What is the Domain Name System?
Domain name system (DNS) is like a centralized database that stores all the domain to IP address mappings. It is structured in a hierarchical fashion that comprises of many DNS Zones.
A request is made to the DNS when a domain to IP address translation is required. This request is called the DNS query. It will first hit the root DNS zone and moves down the hierarchy until it reaches the name server that can give the IP address of the domain name.
The name servers that serve the root DNS Zone is called the “root server.” The root server is a network of 13 name servers. Each of these 13 name servers consists of many servers that are clustered together for redundancy. Internet Corporation for Assigned Names and Numbers (ICANN) is responsible for managing the root server.
The root server contains the IP addresses of all the TLD name servers. So when a DNS query hits the root server, it will be able to forward the query to the appropriate TLD name server.
The TLD name servers serve a DNS zone that contains information about all the domain names with the same TLD. Internet Assigned Numbers Authority (IANA), a department of ICANN, is responsible for managing the TLD name servers.
A DNS zone that manages .com domains will have the authoritative name server information of all the .com domain names. So when a DNS query hits the TLD name server, it will be able to forward the query to the authoritative name server.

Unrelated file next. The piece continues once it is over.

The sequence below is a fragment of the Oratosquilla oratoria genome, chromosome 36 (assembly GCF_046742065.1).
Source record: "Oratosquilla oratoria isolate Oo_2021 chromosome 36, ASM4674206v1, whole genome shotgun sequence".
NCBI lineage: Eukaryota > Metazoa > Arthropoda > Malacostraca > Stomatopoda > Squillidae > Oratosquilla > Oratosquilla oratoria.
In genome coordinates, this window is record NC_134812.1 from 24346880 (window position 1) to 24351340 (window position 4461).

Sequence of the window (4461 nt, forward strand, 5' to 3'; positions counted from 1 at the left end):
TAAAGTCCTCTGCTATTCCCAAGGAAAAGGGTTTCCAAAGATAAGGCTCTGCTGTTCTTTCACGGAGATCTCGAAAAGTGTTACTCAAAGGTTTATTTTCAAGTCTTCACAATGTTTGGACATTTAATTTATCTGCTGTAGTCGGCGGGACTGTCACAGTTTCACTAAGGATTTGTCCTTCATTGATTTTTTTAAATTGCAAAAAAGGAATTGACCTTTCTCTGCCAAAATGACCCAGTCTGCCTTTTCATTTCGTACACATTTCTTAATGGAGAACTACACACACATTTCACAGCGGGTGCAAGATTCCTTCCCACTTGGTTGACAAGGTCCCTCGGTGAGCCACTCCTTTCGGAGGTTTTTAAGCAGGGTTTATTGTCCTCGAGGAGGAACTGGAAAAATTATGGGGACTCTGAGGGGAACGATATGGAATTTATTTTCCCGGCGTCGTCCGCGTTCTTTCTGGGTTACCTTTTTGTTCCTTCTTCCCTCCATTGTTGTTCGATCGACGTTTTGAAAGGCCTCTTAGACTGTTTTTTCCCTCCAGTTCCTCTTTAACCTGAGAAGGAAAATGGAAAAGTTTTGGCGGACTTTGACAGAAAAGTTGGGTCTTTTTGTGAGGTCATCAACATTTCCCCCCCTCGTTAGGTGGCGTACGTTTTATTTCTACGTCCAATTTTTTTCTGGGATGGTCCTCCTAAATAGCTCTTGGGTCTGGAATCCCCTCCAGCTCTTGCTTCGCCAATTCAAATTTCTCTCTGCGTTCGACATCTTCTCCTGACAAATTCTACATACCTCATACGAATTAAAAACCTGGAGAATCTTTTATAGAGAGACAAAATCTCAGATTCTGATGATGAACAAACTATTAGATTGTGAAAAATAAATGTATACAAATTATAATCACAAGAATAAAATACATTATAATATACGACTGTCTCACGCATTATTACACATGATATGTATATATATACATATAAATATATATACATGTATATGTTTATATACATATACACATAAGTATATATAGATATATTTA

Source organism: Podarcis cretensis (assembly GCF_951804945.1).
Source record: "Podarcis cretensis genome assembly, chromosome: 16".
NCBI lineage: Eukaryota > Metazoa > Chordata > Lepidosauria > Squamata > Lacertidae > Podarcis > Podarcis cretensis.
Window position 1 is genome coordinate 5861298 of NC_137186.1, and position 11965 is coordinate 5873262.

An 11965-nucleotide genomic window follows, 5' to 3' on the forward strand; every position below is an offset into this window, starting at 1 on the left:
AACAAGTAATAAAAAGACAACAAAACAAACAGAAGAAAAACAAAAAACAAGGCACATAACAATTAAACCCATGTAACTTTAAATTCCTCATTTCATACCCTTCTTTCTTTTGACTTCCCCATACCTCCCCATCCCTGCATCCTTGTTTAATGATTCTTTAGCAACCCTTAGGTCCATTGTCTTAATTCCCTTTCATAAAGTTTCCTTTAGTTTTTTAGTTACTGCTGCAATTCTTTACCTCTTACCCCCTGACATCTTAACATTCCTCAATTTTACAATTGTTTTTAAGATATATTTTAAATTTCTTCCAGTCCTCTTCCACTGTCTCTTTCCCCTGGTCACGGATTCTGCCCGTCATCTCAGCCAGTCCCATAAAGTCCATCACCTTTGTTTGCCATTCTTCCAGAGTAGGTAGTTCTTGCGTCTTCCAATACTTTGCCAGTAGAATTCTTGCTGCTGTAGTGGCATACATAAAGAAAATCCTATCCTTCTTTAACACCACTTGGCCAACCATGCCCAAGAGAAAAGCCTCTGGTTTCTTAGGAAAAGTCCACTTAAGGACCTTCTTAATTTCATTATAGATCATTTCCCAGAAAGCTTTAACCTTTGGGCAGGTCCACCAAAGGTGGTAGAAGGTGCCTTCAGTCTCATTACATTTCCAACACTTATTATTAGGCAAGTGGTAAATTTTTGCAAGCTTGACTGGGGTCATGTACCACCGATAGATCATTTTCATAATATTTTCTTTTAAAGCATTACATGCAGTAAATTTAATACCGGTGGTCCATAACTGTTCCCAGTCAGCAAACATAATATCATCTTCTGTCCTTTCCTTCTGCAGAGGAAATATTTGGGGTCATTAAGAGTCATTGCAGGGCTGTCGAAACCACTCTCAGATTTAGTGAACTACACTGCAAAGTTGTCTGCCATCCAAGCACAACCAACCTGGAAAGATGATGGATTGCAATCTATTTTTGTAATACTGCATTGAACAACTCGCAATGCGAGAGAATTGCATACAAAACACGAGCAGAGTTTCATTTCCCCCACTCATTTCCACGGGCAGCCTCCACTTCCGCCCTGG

The authoritative name server contains the IP address of the domain name that it serves. It can include many DNS record types like A Record, CName, MX record, etc.
If the authoritative server has an A record for the domain, then the domain to IP address translation ends here. But if it has a CNAME record, then a new DNS query made for the CNAME.
Understanding the Domain Registration Process
Now that we know the structure of the Domain Name System, it is time to understand how the domain registration process works. The Internet Corporation for Assigned Names and Numbers (ICANN) is responsible for managing the Root name servers and TLD name servers. They outsource the management of 12 root servers and TLD name servers to other organizations.
Registries are organizations that are responsible for managing TLDs like .com and .info.
For example, VeriSign is responsible for managing .com domains. They maintain a database for all domain names with .com TLD along with their registration information (whois information).
Domain Registrars sells domain names on behalf of the Domain Registries. In return, they pay a fee to Domain registries for each domain name sold.
For example, BlueHost, HostGator, and GoDaddy are all Domain Registrars.
How Does Domain Registration Work?
When a user registers a domain name using one of these Domain Registrars, they will notify the Domain Registry to reserve the domain name. It will also provide the registrants’ information and IP address of the authoritative name servers for the domain name. The Domain Registry will store this information in its database. That is how TLD name servers know about the authoritative name server.
DNS Lookup: Domain to IP Address
The Internet Service Provider (ISP) will have a server called “Recursive Resolver,” which is responsible for driving the entire domain to the IP address translation process. The Recursive resolver is programmed with the IP addresses of all 13 name servers. It walks through the DNS hierarchy, starting from Root Server to find the IP address of the given domain name.